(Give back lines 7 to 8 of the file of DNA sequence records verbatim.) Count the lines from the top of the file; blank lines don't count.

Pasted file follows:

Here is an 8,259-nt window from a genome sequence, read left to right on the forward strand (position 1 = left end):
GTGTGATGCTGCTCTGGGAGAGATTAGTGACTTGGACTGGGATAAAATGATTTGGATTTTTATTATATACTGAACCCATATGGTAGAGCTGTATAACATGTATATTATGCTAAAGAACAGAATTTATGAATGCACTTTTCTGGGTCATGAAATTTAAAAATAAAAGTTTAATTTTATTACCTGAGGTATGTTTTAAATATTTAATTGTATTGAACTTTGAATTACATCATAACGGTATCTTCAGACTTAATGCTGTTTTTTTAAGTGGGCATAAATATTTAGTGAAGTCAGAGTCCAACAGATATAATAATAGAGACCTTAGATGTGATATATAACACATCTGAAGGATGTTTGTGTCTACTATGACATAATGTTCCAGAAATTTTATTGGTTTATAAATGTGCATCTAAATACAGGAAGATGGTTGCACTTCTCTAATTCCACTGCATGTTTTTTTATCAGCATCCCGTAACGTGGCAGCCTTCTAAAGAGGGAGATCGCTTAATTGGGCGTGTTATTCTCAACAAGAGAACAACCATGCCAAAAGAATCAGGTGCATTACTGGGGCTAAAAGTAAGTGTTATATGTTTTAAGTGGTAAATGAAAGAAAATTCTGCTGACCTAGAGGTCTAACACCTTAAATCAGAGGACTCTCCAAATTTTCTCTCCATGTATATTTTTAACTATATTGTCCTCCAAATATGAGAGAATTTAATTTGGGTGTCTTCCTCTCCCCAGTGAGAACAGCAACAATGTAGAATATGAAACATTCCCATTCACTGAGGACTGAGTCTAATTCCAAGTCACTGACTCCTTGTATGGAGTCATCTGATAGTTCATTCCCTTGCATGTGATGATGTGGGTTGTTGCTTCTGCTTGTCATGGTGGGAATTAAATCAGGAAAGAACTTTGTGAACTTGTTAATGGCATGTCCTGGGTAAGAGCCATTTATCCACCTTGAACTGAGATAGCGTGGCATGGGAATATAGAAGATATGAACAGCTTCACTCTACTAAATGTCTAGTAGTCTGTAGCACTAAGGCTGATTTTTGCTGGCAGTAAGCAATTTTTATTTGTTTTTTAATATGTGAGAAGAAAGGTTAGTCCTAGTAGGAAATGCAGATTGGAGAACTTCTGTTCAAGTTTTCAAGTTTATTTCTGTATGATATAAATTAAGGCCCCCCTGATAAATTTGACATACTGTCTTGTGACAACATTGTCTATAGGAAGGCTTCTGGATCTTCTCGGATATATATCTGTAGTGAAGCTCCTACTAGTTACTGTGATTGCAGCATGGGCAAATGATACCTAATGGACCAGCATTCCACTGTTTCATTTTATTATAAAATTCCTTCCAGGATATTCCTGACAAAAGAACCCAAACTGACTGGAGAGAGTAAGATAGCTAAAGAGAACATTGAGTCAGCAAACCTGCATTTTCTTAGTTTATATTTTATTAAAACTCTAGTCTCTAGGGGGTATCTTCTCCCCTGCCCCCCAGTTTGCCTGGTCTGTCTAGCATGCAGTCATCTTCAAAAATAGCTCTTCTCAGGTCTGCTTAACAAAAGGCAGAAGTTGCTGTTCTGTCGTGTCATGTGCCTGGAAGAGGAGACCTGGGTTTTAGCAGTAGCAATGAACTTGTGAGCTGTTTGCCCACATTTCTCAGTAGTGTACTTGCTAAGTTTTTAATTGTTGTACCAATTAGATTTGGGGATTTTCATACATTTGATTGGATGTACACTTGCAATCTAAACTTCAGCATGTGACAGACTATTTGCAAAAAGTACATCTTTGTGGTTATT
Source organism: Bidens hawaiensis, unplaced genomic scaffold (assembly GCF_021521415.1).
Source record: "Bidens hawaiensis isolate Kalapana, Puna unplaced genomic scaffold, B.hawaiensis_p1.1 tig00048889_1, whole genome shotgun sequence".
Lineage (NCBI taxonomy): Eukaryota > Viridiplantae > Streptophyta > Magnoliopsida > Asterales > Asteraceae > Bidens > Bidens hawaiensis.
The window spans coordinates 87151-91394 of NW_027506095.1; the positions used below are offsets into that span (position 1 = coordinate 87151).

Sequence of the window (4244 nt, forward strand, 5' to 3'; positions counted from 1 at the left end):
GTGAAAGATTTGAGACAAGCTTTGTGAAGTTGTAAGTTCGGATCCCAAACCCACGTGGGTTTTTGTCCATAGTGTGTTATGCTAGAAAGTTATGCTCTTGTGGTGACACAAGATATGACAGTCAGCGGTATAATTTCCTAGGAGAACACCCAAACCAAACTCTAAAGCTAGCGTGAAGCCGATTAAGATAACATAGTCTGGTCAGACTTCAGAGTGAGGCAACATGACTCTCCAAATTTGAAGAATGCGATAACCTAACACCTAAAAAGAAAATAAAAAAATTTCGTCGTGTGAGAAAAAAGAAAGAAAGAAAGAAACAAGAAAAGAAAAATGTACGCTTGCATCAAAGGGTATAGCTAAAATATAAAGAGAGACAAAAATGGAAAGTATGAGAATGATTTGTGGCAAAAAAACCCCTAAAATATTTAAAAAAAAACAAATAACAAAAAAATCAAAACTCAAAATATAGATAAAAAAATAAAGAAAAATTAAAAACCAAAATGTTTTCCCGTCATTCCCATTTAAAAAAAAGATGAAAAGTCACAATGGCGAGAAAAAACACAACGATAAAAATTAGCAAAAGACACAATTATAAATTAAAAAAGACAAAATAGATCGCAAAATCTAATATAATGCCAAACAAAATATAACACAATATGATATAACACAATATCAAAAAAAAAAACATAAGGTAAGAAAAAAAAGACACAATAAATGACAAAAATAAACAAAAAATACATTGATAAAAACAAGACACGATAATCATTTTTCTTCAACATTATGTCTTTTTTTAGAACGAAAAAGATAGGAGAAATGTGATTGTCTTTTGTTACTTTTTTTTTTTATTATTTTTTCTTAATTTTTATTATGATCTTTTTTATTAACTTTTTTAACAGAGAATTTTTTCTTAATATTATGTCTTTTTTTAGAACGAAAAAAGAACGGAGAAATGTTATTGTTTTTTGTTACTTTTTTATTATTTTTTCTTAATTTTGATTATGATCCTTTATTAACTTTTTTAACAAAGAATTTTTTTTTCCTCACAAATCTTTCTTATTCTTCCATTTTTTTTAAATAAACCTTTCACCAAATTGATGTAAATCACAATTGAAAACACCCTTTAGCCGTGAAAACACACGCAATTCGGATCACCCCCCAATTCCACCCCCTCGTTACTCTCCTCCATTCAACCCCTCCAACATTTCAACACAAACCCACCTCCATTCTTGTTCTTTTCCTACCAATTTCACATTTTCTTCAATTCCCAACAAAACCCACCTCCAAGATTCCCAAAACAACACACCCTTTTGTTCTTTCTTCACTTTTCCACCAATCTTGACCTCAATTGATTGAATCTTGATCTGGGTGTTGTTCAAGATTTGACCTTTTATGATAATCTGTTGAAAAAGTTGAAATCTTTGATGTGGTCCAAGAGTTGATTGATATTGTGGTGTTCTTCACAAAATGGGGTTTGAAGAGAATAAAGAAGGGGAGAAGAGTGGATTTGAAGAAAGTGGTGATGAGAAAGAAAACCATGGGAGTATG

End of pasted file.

Sequence of the window (4244 nt, forward strand, 5' to 3'; positions counted from 1 at the left end):
GTGAAAGATTTGAGACAAGCTTTGTGAAGTTGTAAGTTCGGATCCCAAACCCACGTGGGTTTTTGTCCATAGTGTGTTATGCTAGAAAGTTATGCTCTTGTGGTGACACAAGATATGACAGTCAGCGGTATAATTTCCTAGGAGAACACCCAAACCAAACTCTAAAGCTAGCGTGAAGCCGATTAAGATAACATAGTCTGGTCAGACTTCAGAGTGAGGCAACATGACTCTCCAAATTTGAAGAATGCGATAACCTAACACCTAAAAAGAAAATAAAAAAATTTCGTCGTGTGAGAAAAAAGAAAGAAAGAAAGAAACAAGAAAAGAAAAATGTACGCTTGCATCAAAGGGTATAGCTAAAATATAAAGAGAGACAAAAATGGAAAGTATGAGAATGATTTGTGGCAAAAAAACCCCTAAAATATTTAAAAAAAAACAAATAACAAAAAAATCAAAACTCAAAATATAGATAAAAAAATAAAGAAAAATTAAAAACCAAAATGTTTTCCCGTCATTCCCATTTAAAAAAAAGATGAAAAGTCACAATGGCGAGAAAAAACACAACGATAAAAATTAGCAAAAGACACAATTATAAATTAAAAAAGACAAAATAGATCGCAAAATCTAATATAATGCCAAACAAAATATAACACAATATGATATAACACAATATCAAAAAAAAAAACATAAGGTAAGAAAAAAAAGACACAATAAATGACAAAAATAAACAAAAAATACATTGATAAAAACAAGACACGATAATCATTTTTCTTCAACATTATGTCTTTTTTTAGAACGAAAAAGATAGGAGAAATGTGATTGTCTTTTGTTACTTTTTTTTTTTATTATTTTTTCTTAATTTTTATTATGATCTTTTTTATTAACTTTTTTAACAGAGAATTTTTTCTTAATATTATGTCTTTTTTTAGAACGAAAAAAGAACGGAGAAATGTTATTGTTTTTTGTTACTTTTTTATTATTTTTTCTTAATTTTGATTATGATCCTTTATTAACTTTTTTAACAAAGAATTTTTTTTTCCTCACAAATCTTTCTTATTCTTCCATTTTTTTTAAATAAACCTTTCACCAAATTGATGTAAATCACAATTGAAAACACCCTTTAGCCGTGAAAACACACGCAATTCGGATCACCCCCCAATTCCACCCCCTCGTTACTCTCCTCCATTCAACCCCTCCAACATTTCAACACAAACCCACCTCCATTCTTGTTCTTTTCCTACCAATTTCACATTTTCTTCAATTCCCAACAAAACCCACCTCCAAGATTCCCAAAACAACACACCCTTTTGTTCTTTCTTCACTTTTCCACCAATCTTGACCTCAATTGATTGAATCTTGATCTGGGTGTTGTTCAAGATTTGACCTTTTATGATAATCTGTTGAAAAAGTTGAAATCTTTGATGTGGTCCAAGAGTTGATTGATATTGTGGTGTTCTTCACAAAATGGGGTTTGAAGAGAATAAAGAAGGGGAGAAGAGTGGATTTGAAGAAAGTGGTGATGAGAAAGAAAACCATGGGAGTATG